By James Mark Brown
As part of the Clinical Legal Education program at La Trobe Law School, I am completing an internship at the Law Institute of Victoria (LIV). The institute was established in the colony of Victoria in 1859. It was initially formed as a collective to ensure that lawyers were adhering to required professional standards. Since inception it has undergone significant transformation, yet it still exists to serve its members and the Victorian community.
LIV is the peak representative body for the legal profession in Victoria. It advocates for its members, but also for the public interest in relation to justice issues more broadly. It provides valuable ongoing support to its members through professional development opportunities, area-specific committees and mandating professional standards among many others responsibilities. Importantly, LIV monitors and investigates ethical and compliance concerns in the profession which reinforces public confidence in the profession.
LIV is highly engaged in the work of government and frequently provides submissions on a range of issues that affect the legal system at a State and Federal level. Over the course of its existence it has become a powerful and influential figure in various law reform projects that continue to shape the justice system. LIV often consults State government on matters of significance and employs its expert knowledge to develop processes that streamline and ultimately improve legislative proposals. In this way, LIV can be perceived as a key mechanism in the legislative process which lies at the crux of any government’s mandate.
My internship at LIV has made me aware of the fact there is no ‘typical day’ working at such an institution. The culture is vibrant and free-flowing. It is not unusual to be working on several tasks over the course of the day, which is great for providing a variety of experience, but adds to a steep learning curve. My internship has involved undertaking research, drafting submissions to government and participating in team meetings. My role at LIV is to assist senior lawyers in the area of employment and workplace relations. This is a highly topical area due to proposed changes in relation to penalty rates, paid parental leave schemes and Fair Work Commission changes. Over the course of my internship I have assisted and directly drafted submissions in the aforementioned areas. Moreover, I have represented the LIV at professional seminars on employment law and discussed key issues with experts in the field. These experiences are very much emblematic of the dynamic, fast-paced and rewarding environment that LIV fosters.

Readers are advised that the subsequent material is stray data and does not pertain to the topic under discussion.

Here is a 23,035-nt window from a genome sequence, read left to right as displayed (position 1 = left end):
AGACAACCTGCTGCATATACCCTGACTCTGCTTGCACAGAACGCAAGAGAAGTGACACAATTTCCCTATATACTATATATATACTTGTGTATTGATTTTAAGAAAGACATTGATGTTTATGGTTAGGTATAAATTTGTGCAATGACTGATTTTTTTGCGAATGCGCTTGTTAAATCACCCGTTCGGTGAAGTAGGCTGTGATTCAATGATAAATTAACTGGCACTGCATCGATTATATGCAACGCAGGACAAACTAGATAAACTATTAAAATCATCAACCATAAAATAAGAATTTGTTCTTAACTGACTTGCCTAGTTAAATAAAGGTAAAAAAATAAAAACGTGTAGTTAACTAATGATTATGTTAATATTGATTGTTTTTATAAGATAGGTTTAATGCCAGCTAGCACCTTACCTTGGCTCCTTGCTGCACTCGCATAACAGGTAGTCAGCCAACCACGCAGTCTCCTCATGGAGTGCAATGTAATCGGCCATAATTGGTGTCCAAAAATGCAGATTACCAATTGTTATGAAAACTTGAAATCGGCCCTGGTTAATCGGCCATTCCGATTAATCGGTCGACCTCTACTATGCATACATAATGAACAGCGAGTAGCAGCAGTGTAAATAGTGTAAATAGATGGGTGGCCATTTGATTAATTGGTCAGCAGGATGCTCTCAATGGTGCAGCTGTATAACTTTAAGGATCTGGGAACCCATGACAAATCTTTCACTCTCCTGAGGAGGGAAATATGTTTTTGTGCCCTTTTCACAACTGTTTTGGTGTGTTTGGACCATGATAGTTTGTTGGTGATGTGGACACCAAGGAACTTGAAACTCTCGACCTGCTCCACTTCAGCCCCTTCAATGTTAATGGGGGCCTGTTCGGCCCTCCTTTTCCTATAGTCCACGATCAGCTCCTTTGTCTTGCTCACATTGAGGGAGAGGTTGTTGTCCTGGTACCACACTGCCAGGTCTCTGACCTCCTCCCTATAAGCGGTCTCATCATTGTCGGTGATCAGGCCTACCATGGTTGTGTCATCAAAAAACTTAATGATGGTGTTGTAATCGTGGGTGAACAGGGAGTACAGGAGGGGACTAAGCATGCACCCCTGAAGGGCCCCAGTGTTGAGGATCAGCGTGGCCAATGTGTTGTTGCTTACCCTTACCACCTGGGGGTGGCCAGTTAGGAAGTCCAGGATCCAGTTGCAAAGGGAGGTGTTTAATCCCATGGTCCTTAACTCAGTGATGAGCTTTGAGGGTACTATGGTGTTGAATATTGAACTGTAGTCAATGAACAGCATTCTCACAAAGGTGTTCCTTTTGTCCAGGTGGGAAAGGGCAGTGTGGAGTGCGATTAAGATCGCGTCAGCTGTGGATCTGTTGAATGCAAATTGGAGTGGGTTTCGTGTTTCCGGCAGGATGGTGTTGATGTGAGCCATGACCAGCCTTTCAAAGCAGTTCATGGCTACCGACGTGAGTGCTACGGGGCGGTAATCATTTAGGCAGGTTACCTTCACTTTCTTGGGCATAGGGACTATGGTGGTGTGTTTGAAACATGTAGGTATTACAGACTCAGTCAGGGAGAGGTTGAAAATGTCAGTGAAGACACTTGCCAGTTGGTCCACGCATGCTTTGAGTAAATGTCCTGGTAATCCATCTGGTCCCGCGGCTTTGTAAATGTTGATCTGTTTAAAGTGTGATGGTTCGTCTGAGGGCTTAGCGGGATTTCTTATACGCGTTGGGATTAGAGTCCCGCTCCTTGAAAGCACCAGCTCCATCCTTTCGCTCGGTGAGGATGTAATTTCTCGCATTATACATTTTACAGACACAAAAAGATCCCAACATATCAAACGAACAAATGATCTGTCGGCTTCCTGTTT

The best aspect of working in the LIV legal policy team is that the process of law reform is distinct from traditional legal problem solving methods prevalent in the curriculum of law schools. Policy requires me to invert my thought process and envisage an outcome based approach in considering the effects of a body of law on people generally. This means that I must consider all issues not merely legal ones. Consideration is not restricted to the applicable provisions of statute, codes, case law or delegated legislation, but rather social, economic and a myriad of other factors. This is the foundation of any law reform analysis and inseparable from the community it serves.
The progression of technology and the altering structures of traditional law firms has resulted in the profession undergoing significant change. The rise of firms adopting non-traditional labour hire agreements represents an exciting opportunity for today’s future lawyers, although it is not without its perils. I have drafted submissions on the potential impact of these developments, with a particular focus on graduate and junior lawyers. Personally, as a soon-to-be graduate these insights have been invaluable for my future career.
James Brown is currently completing an internship in Workplace Relations at the Law Institute of Victoria. He is in his final year of study at La Trobe University undertaking a Bachelor of Laws degree.